Tokyo: North Korean leader Kim Jong Un said Donald Trump offered to lift sanctions against his regime when they met Tuesday in Singapore, state media reported, a claim that contrasts with the US president’s rhetoric that the economic strictures would remain.

The report from the Korean Central News Agency (KCNA), which was published after Kim returned home from his meeting, noted Trump’s vow to suspend US military drills in South Korea. It also said Trump committed to unspecified “security guarantees" for Pyongyang, and to “lift sanctions against it."

The last point was noteworthy since it went further than Trump did in his public comments during and after the meeting. Trump said sanctions would stay, at least until the isolated nation moved to give up its nuclear arsenal. But there have been slight differences in recent comments among senior US officials as to whether that means North Korea must first complete denuclearization—and have it verified—or if some goodwill steps would be enough.

Trump himself indicated some wiggle room, saying sanctions relief could come even before the “complete denuclearization of the Korean Peninsula"—however that’s ultimately defined by both sides—is verified. “I hope it’s going to be soon," he said Tuesday at an hour-long briefing. “At a certain point, I actually look forward to taking them off."

The White House didn’t immediately respond Wednesday to a request for comment on the KCNA report.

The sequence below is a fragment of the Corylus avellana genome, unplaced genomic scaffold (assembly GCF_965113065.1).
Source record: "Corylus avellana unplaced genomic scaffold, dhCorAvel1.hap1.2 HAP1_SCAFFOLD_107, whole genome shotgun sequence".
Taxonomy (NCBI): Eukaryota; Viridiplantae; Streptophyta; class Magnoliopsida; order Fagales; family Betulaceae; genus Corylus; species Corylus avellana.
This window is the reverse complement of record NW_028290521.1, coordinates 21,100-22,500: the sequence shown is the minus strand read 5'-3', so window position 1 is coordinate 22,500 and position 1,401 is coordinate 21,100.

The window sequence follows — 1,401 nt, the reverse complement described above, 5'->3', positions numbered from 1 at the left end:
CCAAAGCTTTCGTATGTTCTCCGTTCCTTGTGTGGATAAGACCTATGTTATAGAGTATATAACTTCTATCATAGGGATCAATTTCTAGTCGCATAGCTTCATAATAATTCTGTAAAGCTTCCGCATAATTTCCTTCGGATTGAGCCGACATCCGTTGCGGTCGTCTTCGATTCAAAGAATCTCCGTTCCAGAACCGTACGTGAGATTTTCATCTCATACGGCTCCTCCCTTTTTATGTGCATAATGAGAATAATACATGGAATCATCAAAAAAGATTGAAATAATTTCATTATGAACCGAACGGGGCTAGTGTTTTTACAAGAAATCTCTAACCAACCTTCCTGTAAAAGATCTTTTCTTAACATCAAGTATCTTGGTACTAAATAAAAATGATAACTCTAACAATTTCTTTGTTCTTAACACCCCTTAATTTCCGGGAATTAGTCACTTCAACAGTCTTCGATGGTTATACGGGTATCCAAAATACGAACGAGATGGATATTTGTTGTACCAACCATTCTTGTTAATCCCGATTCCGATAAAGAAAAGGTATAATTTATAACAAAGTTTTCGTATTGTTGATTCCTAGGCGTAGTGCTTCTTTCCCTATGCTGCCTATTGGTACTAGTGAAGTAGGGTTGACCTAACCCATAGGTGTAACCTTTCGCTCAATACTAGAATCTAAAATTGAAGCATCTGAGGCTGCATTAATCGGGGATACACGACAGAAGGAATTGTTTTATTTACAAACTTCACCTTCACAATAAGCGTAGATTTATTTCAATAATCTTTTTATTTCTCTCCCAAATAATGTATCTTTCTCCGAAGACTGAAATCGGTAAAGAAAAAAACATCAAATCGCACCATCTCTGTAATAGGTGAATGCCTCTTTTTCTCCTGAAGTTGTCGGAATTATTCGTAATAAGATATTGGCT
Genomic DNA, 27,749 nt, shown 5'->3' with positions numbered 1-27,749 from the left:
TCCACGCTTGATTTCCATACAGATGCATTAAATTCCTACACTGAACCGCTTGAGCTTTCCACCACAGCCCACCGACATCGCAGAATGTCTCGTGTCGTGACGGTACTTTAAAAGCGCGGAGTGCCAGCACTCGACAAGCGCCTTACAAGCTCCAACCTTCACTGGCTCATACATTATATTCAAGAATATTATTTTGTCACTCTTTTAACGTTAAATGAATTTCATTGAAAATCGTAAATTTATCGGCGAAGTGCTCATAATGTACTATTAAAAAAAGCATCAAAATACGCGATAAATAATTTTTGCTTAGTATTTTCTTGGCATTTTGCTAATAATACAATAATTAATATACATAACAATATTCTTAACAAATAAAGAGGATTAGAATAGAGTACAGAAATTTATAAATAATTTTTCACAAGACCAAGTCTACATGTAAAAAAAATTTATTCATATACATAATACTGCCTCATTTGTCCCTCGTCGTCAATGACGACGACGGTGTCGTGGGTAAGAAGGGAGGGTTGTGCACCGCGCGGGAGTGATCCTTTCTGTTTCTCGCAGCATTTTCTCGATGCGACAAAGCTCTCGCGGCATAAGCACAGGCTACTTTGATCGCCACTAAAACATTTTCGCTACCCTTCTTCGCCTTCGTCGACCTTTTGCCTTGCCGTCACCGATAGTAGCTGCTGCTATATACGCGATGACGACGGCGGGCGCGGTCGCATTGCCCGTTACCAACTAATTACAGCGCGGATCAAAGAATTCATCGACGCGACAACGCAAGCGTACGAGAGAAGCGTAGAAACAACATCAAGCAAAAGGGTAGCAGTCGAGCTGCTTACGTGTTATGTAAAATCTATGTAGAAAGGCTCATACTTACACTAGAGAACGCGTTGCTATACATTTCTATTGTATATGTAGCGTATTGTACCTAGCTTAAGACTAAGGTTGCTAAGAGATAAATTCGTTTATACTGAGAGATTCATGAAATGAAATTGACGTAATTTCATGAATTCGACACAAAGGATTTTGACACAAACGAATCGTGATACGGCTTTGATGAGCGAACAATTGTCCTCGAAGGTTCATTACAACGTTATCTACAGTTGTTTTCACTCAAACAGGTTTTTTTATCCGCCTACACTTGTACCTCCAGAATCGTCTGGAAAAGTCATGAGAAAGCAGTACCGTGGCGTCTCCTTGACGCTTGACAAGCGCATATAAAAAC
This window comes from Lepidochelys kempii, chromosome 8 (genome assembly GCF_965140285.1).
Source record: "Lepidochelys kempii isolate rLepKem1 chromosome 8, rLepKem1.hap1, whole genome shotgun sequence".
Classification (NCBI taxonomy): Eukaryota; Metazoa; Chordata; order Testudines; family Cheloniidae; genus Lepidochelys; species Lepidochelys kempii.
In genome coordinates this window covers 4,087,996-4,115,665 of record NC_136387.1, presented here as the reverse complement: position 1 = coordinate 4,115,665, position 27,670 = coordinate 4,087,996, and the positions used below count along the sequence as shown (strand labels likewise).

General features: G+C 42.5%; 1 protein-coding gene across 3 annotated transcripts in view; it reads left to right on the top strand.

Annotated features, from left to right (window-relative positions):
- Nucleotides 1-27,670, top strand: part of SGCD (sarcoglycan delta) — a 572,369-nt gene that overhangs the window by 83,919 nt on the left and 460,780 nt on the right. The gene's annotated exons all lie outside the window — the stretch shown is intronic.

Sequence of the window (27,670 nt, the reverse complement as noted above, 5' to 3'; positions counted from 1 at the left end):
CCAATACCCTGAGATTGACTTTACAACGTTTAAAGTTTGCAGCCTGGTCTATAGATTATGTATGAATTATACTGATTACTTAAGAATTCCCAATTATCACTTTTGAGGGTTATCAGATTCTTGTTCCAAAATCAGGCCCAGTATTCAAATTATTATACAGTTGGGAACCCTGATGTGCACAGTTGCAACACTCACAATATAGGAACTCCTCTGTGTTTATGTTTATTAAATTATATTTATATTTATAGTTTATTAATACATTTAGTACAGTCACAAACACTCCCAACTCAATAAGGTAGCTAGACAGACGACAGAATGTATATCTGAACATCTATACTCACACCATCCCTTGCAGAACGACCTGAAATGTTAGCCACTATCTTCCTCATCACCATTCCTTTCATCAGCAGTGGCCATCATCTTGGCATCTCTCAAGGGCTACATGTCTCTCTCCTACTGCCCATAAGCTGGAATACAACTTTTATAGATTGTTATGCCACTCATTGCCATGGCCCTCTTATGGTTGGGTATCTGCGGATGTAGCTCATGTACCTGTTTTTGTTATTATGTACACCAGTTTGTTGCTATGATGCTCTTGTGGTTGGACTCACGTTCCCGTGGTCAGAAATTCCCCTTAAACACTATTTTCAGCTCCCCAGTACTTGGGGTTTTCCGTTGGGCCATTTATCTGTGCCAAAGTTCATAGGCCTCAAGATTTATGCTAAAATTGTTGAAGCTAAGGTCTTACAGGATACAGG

The statement signed Tuesday by Trump and Kim—after the first meeting between sitting leaders of the two countries ever—was thin on detail aside from repeating North Korea’s promise to move toward “complete denuclearization" and Trump’s promise of a security guarantee. It mentioned a plan for senior officials, led on the US side by secretary of state Mike Pompeo, to keep talking.

Trump several times said there were things he and Kim talked about, and agreed on, that were not contained in the formal document. That included the US decision to halt its drills, although it’s unclear which ones and for how long. Trump added that Kim told him separately that North Korea had dismantled a missile engine test site. So if any promises were made on sanctions, they were not made publicly.

Trump faces Japanese pressure to keep sanctions in place, and a push by China to lift them. A Chinese official already signaled the country may ask the United Nations to lift or adjust the penalties, the basis for the “maximum pressure" campaign Trump has used to push Kim toward disarmament. China, as North Korea’s neighbor and most important trading partner, also could provide relief to Kim by throttling down sanctions enforcement on its own.

The sanctions “need to stay in place until North Korea verifiably and irreversibly dismantles its nuclear arsenal," said Andrea Berger of the Middlebury Institute of International Studies at Monterey. “But there’s a certain amount of political flexibility in sanctions relief in an era where Trump is at the helm."

There is evidence that sanctions have hurt North Korea. And aside from the UN penalties, which were beefed up under Trump, countries like Japan, South Korea and the US have their own unilateral sanctions. Kim has also spoken this year of his desire to modernize North Korea’s tiny agriculture-based economy, which has very little manufacturing and few links with the outside world.

The main crossing point from China into North Korea is the city of Dandong. About 80% of North Korea’s international trade is with China, much of it through the frontier city filled with shopkeepers, smugglers and real-estate dealers whose fortunes rise and fall with the trade across the Yalu River.

Trump said Tuesday the China-North Korea border had already become more porous, although he added “that’s O.K." Traders who live on the border have said Beijing—at least until recently—has been fully implementing sanctions, and that has impacted business and the movement of people.